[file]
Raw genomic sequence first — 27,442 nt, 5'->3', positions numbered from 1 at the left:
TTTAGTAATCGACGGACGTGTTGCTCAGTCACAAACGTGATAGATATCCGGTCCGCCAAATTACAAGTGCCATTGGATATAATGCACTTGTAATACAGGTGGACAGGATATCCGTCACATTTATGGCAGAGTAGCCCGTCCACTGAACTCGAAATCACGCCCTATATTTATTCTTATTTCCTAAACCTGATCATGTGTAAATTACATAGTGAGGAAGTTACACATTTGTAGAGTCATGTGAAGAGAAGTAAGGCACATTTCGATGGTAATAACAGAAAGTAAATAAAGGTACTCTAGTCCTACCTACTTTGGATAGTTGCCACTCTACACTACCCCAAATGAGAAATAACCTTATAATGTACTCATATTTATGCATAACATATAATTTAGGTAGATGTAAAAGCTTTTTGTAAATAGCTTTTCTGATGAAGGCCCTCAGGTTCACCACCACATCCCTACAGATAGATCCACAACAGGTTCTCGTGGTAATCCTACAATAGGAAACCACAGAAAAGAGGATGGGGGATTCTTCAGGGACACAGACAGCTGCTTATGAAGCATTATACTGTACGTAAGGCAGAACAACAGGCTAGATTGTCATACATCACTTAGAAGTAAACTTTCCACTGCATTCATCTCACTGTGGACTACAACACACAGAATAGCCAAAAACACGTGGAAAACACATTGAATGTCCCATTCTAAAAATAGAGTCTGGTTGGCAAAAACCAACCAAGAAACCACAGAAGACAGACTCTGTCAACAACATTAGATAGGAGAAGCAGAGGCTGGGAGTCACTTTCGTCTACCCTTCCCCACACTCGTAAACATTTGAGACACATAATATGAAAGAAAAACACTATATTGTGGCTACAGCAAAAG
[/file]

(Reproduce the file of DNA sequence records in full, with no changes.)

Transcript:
Raw genomic sequence first — 27,442 nt, 5'->3', positions numbered from 1 at the left:
TTTAGTAATCGACGGACGTGTTGCTCAGTCACAAACGTGATAGATATCCGGTCCGCCAAATTACAAGTGCCATTGGATATAATGCACTTGTAATACAGGTGGACAGGATATCCGTCACATTTATGGCAGAGTAGCCCGTCCACTGAACTCGAAATCACGCCCTATATTTATTCTTATTTCCTAAACCTGATCATGTGTAAATTACATAGTGAGGAAGTTACACATTTGTAGAGTCATGTGAAGAGAAGTAAGGCACATTTCGATGGTAATAACAGAAAGTAAATAAAGGTACTCTAGTCCTACCTACTTTGGATAGTTGCCACTCTACACTACCCCAAATGAGAAATAACCTTATAATGTACTCATATTTATGCATAACATATAATTTAGGTAGATGTAAAAGCTTTTTGTAAATAGCTTTTCTGATGAAGGCCCTCAGGTTCACCACCACATCCCTACAGATAGATCCACAACAGGTTCTCGTGGTAATCCTACAATAGGAAACCACAGAAAAGAGGATGGGGGATTCTTCAGGGACACAGACAGCTGCTTATGAAGCATTATACTGTACGTAAGGCAGAACAACAGGCTAGATTGTCATACATCACTTAGAAGTAAACTTTCCACTGCATTCATCTCACTGTGGACTACAACACACAGAATAGCCAAAAACACGTGGAAAACACATTGAATGTCCCATTCTAAAAATAGAGTCTGGTTGGCAAAAACCAACCAAGAAACCACAGAAGACAGACTCTGTCAACAACATTAGATAGGAGAAGCAGAGGCTGGGAGTCACTTTCGTCTACCCTTCCCCACACTCGTAAACATTTGAGACACATAATATGAAAGAAAAACACTATATTGTGGCTACAGCAAAAG